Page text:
BTO migration blog

Spring and autumn are exciting times for anyone who watches birds. Here on this blog we will make predictions about when to expect migrant arrivals and departures, so that you know when and where to see these well-travelled birds.

Thursday 15 February 2018

Finches on the move?

The last week has seen the number of Chaffinches, Goldfinches and Siskins build in a few BTO staff member’s gardens here in Thetford. It has been a very quiet winter for all three so we are almost certainly experiencing a movement of these birds through the area. Presumably these are birds that have been wintering south and west of here and are moving north and east in preparation for the forthcoming breeding season. The BirdTrack graphs for Chaffinch and Goldfinch show the upturn of both species well. It is interesting to note that Chaffinch is well below its historical average, probably as a result of fewer birds crossing the North Sea last autumn.

All of the satellite tagged Cuckoos that we are currently following have made a move north; Selborne currently leads the pack and has moved further west in the last couple of days into Guinea. In 2017 he crossed the Sahara on 25 March, having arrived in West Africa on 2 February. It is fascinating to think that along with the Cuckoos many of our summer migrants will already be on their way back too. House Martin and Swallow have already been recorded in southern Europe.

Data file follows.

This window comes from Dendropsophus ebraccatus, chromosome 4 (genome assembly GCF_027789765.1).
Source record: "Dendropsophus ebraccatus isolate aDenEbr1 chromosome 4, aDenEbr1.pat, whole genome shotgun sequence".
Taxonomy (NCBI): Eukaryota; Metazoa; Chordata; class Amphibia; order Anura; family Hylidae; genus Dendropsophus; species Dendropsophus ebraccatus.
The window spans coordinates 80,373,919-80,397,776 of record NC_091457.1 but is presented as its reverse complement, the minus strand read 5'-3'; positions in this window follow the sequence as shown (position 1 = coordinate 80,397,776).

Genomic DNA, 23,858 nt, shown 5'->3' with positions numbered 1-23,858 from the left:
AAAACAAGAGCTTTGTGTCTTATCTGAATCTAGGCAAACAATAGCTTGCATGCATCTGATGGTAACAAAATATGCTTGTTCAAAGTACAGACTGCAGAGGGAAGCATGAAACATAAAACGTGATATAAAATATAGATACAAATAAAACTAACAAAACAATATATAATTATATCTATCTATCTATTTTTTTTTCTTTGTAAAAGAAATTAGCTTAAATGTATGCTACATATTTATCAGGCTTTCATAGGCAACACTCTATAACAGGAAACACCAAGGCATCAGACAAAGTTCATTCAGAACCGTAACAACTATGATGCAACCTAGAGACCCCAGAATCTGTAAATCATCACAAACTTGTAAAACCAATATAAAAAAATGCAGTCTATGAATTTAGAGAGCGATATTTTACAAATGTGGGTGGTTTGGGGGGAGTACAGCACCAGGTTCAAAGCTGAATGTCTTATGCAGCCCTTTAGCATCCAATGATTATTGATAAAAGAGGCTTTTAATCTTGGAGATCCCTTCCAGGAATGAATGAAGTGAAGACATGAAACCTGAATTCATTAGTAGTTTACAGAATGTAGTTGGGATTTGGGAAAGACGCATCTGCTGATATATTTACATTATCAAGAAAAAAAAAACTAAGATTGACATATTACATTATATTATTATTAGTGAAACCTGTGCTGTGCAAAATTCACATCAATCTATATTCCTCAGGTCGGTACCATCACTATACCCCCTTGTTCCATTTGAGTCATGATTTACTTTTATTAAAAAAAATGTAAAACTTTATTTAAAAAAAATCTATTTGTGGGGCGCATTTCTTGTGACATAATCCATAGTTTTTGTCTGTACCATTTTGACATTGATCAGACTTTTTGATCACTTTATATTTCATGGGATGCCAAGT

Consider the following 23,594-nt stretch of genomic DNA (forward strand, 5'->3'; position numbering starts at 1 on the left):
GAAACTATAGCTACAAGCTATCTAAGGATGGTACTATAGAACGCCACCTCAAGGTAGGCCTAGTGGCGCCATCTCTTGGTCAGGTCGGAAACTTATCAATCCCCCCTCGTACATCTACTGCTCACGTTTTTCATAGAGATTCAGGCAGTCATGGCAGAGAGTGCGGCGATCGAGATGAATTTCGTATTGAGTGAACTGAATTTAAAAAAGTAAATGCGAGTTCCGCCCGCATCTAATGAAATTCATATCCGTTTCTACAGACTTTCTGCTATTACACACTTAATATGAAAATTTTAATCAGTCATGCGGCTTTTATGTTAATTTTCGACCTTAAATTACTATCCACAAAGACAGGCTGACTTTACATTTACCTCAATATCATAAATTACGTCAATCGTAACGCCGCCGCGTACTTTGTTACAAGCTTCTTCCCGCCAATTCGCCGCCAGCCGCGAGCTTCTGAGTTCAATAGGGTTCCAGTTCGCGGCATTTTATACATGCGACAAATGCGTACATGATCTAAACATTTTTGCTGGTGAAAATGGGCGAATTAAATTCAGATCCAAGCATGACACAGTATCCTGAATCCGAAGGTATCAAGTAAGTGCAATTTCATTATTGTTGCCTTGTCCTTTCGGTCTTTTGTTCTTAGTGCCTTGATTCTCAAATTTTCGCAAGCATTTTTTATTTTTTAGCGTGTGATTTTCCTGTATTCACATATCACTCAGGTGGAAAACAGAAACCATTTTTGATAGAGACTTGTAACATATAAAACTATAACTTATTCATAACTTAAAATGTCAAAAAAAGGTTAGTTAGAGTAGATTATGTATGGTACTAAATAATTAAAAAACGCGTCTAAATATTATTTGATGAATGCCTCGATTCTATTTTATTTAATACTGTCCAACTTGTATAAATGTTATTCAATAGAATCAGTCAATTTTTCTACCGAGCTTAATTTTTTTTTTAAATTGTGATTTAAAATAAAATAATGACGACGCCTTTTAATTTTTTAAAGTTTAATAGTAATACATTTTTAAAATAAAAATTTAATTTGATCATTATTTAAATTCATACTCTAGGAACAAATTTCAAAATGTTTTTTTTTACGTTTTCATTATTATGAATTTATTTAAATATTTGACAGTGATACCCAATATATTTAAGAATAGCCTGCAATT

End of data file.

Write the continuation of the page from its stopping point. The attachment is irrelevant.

Follow the Cuckoos here as they make their way back.

Closer to home, Red-throated Divers are on the move, with double figure counts past several coastal watchpoints and Wigeon numbers are also beginning to build at east coast sites.

Red-throated Diver by Andy Mason

With lots of birds redistributing around the country now is a great time to look for rarer geese amongst the flocks of commoner species. Flocks of Pink-footed Geese are worth checking for Tundra Bean, and Red-breasted Geese have been known to associate with them too.

Iceland Gull by Scott Mayson

White winged gulls are also on the cards as they too begin to move back north, Iceland and Glaucous Gulls can turn up almost anywhere at this time.

Scott Mayson and Paul Stancliffe

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